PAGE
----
Cost Benefit Analysis: Main Topics


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A CBA depends on and requires the calculation of the costs of operations, the total profit or return and building a considered project over its functional life-time as well as the suggested time-stream of profits expected to accrue from the project. These timelines of costs/expense and benefits/profits of the project are needed to be converted to a mutual time base due to the time-merit of money. Cost benefit analysis is utilized as a financial decision tool. Analysis differ for the most part in which cost and benefits are taken into account, how they are quantified, the time duration considered.

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While the details of cost benefit analysis often vary significantly from place to place and project to project, the basic principles of cost benefit analysis remain unchange. Cost benefit analysis permits for comparison of often quite different projects using standardized procedures. The ‘do nothing’ scenario must also be considered as an option, and evaluated. The time frame a project is evaluated over is a key choice in the of cost benefit analysis process.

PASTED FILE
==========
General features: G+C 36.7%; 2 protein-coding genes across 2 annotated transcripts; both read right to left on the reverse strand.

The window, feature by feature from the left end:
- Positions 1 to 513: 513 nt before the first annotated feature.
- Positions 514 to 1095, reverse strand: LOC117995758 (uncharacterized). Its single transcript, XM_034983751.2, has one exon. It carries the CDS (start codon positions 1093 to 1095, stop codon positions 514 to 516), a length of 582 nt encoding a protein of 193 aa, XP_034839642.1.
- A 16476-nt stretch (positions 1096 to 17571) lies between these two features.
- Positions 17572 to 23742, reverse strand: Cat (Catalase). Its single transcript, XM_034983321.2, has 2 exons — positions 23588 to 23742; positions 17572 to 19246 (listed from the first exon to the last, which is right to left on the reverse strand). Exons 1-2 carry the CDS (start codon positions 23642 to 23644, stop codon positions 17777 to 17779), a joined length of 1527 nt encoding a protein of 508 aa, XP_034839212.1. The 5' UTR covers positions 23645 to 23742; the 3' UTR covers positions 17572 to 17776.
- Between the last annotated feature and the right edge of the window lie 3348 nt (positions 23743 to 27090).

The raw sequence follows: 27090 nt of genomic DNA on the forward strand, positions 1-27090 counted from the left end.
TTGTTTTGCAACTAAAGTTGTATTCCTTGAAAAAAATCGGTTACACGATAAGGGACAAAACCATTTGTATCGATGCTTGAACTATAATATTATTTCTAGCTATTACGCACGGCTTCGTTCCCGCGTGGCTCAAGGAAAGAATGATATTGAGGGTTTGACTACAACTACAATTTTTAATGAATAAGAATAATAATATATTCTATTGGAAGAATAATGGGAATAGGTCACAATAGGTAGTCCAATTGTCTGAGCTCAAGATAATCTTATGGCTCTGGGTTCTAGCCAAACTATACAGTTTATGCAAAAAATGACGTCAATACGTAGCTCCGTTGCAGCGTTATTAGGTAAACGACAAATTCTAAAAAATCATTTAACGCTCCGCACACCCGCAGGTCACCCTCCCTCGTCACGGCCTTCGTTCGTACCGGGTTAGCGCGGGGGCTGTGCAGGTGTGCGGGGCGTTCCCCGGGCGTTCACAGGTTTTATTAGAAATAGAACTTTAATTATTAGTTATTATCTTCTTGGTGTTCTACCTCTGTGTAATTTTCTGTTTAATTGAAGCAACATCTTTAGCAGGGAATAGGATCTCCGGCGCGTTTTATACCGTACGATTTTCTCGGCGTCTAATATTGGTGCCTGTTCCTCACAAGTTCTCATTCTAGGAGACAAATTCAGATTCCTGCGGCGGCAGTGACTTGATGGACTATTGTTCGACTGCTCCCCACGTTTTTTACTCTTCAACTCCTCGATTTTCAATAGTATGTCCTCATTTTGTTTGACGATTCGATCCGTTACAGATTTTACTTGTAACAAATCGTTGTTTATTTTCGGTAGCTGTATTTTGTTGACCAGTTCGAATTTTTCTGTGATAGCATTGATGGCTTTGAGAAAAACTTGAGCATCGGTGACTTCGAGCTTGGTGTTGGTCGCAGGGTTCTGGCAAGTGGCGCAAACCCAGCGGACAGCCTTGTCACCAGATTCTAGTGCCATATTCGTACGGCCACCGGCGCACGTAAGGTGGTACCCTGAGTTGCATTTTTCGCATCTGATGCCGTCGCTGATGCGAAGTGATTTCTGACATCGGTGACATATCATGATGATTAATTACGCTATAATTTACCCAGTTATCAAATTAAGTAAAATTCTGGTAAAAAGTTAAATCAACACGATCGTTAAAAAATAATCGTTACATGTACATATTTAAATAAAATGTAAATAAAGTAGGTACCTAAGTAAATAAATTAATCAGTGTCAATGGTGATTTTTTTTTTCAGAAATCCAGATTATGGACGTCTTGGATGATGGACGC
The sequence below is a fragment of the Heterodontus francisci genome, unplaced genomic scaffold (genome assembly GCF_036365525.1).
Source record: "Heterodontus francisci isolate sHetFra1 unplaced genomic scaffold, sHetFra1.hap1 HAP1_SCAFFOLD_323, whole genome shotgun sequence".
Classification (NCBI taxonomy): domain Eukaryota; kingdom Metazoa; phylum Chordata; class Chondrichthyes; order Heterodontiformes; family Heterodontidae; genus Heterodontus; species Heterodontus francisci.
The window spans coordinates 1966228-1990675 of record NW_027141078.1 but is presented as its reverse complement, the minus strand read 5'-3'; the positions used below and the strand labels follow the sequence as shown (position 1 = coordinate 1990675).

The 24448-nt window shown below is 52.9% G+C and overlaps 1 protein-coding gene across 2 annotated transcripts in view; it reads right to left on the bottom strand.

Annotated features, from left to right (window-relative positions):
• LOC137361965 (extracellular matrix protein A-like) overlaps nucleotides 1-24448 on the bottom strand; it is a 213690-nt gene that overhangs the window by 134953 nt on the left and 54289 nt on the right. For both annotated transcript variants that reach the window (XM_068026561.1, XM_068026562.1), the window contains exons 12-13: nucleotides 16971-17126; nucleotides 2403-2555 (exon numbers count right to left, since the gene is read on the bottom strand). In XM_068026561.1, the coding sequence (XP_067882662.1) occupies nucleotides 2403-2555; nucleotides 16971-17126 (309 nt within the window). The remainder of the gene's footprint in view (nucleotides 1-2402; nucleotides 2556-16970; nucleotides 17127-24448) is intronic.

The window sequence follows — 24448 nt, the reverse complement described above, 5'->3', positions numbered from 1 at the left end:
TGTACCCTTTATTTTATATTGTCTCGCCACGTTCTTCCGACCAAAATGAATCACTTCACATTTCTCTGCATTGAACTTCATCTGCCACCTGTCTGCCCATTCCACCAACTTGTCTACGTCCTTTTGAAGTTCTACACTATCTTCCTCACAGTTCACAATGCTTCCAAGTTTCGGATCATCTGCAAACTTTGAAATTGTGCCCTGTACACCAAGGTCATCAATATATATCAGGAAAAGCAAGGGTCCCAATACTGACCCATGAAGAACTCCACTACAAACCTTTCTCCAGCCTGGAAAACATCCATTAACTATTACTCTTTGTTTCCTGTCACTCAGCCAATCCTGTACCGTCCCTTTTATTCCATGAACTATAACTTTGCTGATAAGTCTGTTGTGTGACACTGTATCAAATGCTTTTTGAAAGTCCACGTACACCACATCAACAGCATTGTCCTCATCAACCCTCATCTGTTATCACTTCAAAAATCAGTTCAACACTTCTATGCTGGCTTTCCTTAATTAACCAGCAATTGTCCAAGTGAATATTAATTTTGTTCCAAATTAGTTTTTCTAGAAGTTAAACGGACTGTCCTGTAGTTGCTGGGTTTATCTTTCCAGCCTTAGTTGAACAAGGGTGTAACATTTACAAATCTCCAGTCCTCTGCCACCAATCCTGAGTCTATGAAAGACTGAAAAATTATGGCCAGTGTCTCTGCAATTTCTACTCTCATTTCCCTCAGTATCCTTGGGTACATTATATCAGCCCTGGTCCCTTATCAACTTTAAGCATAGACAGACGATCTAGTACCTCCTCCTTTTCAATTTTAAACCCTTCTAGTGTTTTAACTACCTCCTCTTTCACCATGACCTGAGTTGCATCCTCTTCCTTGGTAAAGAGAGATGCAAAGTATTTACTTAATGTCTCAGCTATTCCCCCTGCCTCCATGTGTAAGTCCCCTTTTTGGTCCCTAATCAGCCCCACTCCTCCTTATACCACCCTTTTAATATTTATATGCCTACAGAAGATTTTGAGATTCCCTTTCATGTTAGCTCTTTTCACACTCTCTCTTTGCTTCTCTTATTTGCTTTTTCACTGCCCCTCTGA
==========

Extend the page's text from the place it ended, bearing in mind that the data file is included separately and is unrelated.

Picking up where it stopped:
In theory a cost benefit analysis captures all the costs, expenses, benefits and profit of the project it is assessing. In practice, what can be practically predicted and/or assessed and the approach taken to choosing the time line of the analysis limit the scope of cost benefit analysis s. A cost–benefit analysis calculates both the positive and negative parts of the project.

Cost benefit analysis processes consistently value savings and increases in safety. However, beyond these, the inclusion of different kinds of benefits, especially civil and environmental welfare such as greenhouse gas savings, air quality and noise effects are incorporated in cost benefit analysis s are inconsistent.